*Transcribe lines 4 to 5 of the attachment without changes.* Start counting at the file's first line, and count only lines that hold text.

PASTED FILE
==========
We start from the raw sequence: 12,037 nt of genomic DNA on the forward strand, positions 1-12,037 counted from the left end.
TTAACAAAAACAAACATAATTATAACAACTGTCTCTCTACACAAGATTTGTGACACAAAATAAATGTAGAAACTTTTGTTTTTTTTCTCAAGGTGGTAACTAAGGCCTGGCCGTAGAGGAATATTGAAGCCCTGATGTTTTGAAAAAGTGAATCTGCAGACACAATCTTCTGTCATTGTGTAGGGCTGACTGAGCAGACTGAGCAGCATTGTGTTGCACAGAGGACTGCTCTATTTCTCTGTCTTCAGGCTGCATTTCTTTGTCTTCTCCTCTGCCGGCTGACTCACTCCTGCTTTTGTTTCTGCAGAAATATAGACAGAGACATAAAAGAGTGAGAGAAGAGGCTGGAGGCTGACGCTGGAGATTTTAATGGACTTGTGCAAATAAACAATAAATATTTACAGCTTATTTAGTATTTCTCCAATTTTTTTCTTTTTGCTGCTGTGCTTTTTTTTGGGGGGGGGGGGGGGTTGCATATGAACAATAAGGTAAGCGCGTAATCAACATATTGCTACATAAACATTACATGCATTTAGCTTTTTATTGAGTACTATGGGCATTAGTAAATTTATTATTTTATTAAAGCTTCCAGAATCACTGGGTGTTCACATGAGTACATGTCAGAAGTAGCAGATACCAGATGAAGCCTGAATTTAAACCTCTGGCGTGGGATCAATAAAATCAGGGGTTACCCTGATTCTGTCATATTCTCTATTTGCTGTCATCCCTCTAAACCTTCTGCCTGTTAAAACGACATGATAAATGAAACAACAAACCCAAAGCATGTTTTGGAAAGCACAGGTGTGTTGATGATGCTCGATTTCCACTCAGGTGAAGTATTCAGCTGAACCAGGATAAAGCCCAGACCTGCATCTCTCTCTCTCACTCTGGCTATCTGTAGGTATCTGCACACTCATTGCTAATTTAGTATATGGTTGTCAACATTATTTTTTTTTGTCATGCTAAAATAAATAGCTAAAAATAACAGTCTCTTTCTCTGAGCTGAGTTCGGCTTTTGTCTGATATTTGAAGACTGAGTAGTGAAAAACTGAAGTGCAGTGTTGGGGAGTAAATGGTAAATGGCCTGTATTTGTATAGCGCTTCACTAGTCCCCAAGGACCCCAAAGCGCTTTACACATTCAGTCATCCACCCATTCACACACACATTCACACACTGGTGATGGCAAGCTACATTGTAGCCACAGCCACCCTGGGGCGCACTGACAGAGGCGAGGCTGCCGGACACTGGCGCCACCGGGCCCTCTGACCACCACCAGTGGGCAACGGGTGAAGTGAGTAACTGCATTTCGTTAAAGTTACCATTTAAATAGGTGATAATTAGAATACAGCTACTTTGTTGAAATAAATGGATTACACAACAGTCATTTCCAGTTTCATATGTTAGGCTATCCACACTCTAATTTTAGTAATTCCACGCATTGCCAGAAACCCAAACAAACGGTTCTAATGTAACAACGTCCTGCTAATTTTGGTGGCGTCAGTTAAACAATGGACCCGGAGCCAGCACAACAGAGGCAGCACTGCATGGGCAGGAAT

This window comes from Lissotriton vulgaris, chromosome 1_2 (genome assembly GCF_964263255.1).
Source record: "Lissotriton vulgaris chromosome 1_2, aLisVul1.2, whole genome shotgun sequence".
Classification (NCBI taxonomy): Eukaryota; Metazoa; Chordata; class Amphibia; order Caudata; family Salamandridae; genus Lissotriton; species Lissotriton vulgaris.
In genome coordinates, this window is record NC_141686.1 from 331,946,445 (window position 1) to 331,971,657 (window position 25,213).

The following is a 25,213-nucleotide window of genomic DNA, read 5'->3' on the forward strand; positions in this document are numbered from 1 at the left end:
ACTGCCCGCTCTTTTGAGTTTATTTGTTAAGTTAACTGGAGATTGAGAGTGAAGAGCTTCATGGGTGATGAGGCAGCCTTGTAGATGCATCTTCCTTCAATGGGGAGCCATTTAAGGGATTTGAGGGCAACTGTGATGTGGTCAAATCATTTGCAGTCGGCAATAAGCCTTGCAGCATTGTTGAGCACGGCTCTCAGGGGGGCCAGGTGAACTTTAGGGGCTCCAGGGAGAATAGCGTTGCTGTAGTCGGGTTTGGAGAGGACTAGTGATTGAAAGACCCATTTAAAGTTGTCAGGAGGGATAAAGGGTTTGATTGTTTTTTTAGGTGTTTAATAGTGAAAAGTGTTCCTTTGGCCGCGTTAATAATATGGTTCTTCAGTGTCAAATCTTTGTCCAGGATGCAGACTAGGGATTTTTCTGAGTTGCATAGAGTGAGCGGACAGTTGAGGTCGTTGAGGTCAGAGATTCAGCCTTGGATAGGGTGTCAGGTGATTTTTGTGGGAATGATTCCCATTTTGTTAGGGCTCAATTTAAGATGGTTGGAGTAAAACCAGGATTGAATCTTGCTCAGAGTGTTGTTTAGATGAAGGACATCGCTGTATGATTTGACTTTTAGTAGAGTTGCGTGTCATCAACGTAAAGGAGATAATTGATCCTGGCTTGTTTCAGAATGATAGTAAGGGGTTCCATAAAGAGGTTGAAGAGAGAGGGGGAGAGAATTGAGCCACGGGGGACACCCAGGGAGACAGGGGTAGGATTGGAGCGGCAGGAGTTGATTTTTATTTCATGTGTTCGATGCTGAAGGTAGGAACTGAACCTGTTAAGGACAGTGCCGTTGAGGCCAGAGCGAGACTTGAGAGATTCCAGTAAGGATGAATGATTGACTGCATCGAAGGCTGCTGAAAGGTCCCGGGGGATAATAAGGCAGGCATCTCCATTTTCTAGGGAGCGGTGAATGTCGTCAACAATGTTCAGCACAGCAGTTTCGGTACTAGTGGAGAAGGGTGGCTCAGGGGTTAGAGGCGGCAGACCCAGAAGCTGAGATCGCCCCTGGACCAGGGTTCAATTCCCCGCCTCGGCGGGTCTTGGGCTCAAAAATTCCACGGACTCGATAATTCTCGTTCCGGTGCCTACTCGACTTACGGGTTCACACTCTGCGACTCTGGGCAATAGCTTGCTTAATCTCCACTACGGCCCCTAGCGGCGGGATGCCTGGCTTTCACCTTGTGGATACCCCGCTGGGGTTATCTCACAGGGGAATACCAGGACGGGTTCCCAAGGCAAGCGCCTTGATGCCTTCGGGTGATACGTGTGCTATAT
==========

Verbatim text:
Source record: "Lissotriton vulgaris chromosome 1_2, aLisVul1.2, whole genome shotgun sequence".
Classification (NCBI taxonomy): Eukaryota; Metazoa; Chordata; class Amphibia; order Caudata; family Salamandridae; genus Lissotriton; species Lissotriton vulgaris.